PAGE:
Veit Ludwig von Seckendorff is widely regarded as the ‘founder’ of early economics in Germany, of Cameralism. Having survived the horrors of the Thirty Years’ War and the resulting economic, political, and moral breakdown of society, Seckendorff conceived of a holistic science of public administration fit to reconstruct the more than 300 independent German principalities recognized by the Peace of Westphalia. The science he envisioned was both theoretical and practical, covering all the needs of a small principality. The same union of active and contemplative characterizes Seckendorff’s own life, as he devoted himself both to administrating the Court of Gotha and the University of Halle, both to write an “owner’s handbook” to small principalities and one of the most celebrated defenses of Lutheranism. This introduction will explore how these many facets came together in the figure of Seckendorff, what his main influences were, and how the historical context helped shape his writings.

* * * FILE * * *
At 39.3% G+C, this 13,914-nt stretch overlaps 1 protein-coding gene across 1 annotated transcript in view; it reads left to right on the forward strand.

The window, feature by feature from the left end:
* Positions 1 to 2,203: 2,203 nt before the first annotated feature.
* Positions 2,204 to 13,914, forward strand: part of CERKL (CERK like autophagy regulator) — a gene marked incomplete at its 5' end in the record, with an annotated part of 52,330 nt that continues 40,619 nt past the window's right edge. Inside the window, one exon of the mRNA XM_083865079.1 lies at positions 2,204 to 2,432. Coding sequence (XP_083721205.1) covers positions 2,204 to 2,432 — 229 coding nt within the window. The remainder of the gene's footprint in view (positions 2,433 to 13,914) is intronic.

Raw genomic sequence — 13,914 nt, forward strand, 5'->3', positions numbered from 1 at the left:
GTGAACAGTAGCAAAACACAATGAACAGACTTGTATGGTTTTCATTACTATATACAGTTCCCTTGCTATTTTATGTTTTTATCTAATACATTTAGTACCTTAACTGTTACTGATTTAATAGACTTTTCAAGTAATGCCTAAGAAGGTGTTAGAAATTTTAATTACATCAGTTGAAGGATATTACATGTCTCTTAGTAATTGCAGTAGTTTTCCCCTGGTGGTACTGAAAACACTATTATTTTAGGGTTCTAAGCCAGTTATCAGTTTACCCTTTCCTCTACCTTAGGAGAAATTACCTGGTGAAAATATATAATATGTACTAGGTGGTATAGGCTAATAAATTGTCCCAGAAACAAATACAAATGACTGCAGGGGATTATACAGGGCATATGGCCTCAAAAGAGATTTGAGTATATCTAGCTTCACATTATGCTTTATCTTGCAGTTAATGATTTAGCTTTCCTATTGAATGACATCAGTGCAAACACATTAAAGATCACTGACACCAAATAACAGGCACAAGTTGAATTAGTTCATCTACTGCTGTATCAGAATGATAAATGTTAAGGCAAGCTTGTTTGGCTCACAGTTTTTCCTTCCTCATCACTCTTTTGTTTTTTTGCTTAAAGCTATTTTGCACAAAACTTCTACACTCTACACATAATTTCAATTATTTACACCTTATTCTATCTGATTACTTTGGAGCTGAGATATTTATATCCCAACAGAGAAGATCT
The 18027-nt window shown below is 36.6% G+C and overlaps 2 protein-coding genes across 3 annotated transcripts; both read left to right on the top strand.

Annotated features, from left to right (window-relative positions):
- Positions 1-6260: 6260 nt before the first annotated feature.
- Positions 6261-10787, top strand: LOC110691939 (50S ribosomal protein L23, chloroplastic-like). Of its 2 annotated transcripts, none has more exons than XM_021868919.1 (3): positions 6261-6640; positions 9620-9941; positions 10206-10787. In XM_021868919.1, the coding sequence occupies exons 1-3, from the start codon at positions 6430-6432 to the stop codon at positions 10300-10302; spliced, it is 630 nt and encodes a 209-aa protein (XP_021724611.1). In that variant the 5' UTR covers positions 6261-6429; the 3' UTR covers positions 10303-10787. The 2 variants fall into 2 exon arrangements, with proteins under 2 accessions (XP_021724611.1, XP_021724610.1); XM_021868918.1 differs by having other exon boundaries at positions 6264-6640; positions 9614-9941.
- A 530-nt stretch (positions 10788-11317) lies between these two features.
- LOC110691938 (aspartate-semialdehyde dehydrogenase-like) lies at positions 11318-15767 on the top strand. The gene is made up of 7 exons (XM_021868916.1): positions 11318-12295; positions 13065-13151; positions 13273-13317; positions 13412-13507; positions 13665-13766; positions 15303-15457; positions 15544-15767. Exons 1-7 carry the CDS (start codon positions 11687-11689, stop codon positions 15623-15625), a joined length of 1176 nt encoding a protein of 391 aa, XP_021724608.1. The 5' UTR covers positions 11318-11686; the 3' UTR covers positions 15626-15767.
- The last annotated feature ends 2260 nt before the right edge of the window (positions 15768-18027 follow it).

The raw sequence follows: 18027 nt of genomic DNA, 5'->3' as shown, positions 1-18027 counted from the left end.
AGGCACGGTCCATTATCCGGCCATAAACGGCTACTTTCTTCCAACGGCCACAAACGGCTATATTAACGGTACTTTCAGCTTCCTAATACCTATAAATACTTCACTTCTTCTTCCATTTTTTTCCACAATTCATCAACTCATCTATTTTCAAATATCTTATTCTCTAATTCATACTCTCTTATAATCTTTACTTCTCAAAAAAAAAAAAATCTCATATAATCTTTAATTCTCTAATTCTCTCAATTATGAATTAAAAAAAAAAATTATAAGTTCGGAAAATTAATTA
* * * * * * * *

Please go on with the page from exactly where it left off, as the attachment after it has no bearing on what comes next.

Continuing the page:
Veit Ludwig von Seckendorff (1626–1692), one of the earliest proponents of Cameralism, sought to rebuild the German states after the Thirty Years’ War through a variety of new policies, including achieving a high degree of economic autarky. Writing at a time when trade wars and ‘visible hands’ were the order of the day, Seckendorff, like many of his contemporaries, sought to develop domestic productive capacity to escape an excessive and debilitating dependency on foreign powers. His 1665 Additiones to the Teutscher Frsten-Staat in particular, written after a visit to the economically thriving Dutch Republic, shows how his embryonic Cameralism sought to adapt the clearly observable mechanisms of economic growth in the Low Countries to the peculiarities of the German social and political context.